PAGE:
52 Avoca Street, South Yarra Offered privately for some time with expectations of around $10 million. $7 million is more like it, we thought, the place is as dark as a cave. It finally went up for auction on Saturday, was passed in at $6,850,000 then sold for just over $7 million. (It sold to someone who had seen it for the first time that day – just shows how well a mammoth advertising budget can work.)

News from the war zone:

A couple of weeks ago, we opened a new front in the underquoting war. Since then the ACCC has announced that serious-money fines are on the way. Now Consumer Affairs Victoria has (at last) entered the fray and raided the offices of a number of agents who may have been underquoting, the REIV has hit reverse gear and it appears they’re trying to put their house in order; and it looks like quoting price ranges is history.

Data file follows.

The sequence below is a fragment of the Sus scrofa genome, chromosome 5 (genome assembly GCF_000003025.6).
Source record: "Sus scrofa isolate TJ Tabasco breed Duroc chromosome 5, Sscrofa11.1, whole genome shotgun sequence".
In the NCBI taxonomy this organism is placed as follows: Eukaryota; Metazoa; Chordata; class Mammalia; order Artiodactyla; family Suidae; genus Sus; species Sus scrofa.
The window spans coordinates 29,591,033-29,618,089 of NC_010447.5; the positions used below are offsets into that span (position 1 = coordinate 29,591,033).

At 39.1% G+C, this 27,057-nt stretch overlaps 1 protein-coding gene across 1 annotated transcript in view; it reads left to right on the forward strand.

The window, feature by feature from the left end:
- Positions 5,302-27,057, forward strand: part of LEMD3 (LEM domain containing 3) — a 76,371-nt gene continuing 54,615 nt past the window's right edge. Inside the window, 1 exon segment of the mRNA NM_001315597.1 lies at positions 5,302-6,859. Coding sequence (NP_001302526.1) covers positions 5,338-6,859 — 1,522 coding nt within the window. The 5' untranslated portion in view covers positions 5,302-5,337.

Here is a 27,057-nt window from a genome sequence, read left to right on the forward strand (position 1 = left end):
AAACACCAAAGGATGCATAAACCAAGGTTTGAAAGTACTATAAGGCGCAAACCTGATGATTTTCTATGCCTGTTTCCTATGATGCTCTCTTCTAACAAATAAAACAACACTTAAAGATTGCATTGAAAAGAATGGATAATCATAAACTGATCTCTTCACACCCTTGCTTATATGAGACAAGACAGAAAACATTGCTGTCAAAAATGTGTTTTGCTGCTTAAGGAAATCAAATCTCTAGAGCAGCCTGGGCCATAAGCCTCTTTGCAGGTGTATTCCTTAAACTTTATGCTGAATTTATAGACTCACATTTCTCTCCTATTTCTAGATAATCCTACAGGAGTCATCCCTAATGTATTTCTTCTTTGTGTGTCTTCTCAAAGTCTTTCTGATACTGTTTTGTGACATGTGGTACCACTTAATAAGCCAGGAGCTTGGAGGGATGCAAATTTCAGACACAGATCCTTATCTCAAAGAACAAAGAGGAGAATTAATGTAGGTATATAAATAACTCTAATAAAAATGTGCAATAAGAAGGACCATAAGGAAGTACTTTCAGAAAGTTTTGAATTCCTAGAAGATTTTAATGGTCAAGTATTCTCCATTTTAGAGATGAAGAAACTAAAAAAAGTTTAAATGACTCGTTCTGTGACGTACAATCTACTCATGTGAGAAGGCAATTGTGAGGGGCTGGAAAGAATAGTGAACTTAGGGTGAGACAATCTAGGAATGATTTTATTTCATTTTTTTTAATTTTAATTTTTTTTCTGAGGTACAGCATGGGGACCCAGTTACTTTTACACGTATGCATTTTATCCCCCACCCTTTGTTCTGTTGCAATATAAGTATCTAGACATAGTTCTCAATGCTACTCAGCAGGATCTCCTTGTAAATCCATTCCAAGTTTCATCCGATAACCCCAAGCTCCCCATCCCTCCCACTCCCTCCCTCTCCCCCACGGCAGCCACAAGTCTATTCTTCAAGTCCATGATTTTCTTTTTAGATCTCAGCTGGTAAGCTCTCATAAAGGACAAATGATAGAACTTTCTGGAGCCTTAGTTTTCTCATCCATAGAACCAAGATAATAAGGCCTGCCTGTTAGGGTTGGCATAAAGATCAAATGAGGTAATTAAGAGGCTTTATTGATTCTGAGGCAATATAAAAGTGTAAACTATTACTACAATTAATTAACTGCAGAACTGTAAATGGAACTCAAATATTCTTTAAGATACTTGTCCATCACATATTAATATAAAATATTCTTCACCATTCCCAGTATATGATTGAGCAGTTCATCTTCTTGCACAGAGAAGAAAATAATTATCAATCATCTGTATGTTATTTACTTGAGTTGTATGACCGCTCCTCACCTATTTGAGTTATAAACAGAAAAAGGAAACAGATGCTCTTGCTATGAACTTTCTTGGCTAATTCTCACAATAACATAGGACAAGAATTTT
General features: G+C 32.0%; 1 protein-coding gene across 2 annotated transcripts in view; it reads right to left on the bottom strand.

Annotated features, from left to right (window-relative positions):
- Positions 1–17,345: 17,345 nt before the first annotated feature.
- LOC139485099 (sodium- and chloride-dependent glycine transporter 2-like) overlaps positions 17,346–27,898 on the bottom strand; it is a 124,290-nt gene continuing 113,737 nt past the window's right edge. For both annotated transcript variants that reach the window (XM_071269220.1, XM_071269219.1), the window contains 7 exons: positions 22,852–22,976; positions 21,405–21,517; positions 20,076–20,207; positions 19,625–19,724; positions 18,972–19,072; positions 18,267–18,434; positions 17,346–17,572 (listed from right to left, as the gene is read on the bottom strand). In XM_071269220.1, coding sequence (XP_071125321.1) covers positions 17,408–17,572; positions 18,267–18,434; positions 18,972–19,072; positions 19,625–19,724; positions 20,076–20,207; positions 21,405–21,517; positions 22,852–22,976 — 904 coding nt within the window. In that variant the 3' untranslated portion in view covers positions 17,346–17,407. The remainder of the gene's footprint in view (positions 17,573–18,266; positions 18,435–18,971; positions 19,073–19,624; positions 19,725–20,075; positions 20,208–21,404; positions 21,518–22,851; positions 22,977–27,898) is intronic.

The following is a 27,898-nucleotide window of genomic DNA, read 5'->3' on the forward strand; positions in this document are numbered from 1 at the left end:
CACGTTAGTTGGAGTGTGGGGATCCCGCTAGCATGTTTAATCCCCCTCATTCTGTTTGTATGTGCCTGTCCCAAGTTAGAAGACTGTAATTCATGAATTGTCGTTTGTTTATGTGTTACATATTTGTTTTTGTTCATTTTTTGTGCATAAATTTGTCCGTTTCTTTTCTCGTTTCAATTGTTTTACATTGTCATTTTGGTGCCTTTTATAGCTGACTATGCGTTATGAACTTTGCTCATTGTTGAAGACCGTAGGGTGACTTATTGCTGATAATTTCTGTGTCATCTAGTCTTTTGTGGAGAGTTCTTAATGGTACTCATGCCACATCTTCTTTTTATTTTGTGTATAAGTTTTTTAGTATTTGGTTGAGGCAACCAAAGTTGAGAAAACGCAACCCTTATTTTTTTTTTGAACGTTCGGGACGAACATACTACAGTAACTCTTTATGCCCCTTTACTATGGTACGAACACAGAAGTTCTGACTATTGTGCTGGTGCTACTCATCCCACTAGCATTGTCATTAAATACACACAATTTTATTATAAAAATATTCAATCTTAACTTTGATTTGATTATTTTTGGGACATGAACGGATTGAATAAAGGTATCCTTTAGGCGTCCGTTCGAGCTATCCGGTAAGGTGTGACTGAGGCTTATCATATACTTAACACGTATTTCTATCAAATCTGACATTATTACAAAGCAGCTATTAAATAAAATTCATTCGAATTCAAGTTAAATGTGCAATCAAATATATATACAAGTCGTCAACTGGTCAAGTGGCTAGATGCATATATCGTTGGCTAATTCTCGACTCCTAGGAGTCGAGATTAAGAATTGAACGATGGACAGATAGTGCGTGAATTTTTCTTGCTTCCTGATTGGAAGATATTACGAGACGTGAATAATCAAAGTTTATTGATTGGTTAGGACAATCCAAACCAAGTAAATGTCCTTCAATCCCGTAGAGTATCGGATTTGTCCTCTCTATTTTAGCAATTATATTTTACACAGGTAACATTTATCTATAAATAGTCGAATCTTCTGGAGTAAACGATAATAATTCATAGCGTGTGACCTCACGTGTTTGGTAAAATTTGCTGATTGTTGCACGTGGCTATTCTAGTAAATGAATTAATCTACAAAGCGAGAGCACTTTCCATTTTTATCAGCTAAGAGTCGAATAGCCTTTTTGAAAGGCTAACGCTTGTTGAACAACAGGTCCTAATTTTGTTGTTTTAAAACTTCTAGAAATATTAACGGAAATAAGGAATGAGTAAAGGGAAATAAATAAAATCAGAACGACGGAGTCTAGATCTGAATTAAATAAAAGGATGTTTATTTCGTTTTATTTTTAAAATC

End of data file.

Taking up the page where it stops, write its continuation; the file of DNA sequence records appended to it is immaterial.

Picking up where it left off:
All well. All good. But the real cure – mandatory publishing of reserves – is yet to be implemented. That simple step would end agents’ overquoting to vendors to get their business and then underquoting to buyers to entice them to auctions. And, judging by the number of bids made even after properties are declared to be on the market, it would not depress results.

David Morrell

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Bayside: Excitement takes a break.

With the expected exception of Bentleigh, there was quite a lot of not very much happening in Bayside over the weekend. Not many bidders, not many watching.

Bentleigh? Two passed in out of 15 offered. Cain’t win ’em all.

Beaumaris had just one auction – 14 Cromer Road $880,000 won it – and two private sales at over $1 million: 1 Anita Street sold for $1,060,000 and 1 Reid Street for $1,150,000.

In Black Rock, 28 Iona Street sold for $1,230,000. 52A Stanley Street sold after auction for $1,330,000 and 53 Second Street was passed in on a vendor bid of $1,220,000 against a reserve of $1,300,000.

Brighton had mixed results, but nothing outstanding:

25 Lynch Street sold prior to auction for $1,570,000

14 York Street is still available. A vendor bid of $1,100,000 was later matched by a genuine $1,100,000 bid which was declined. Reserve? Undisclosed. Why?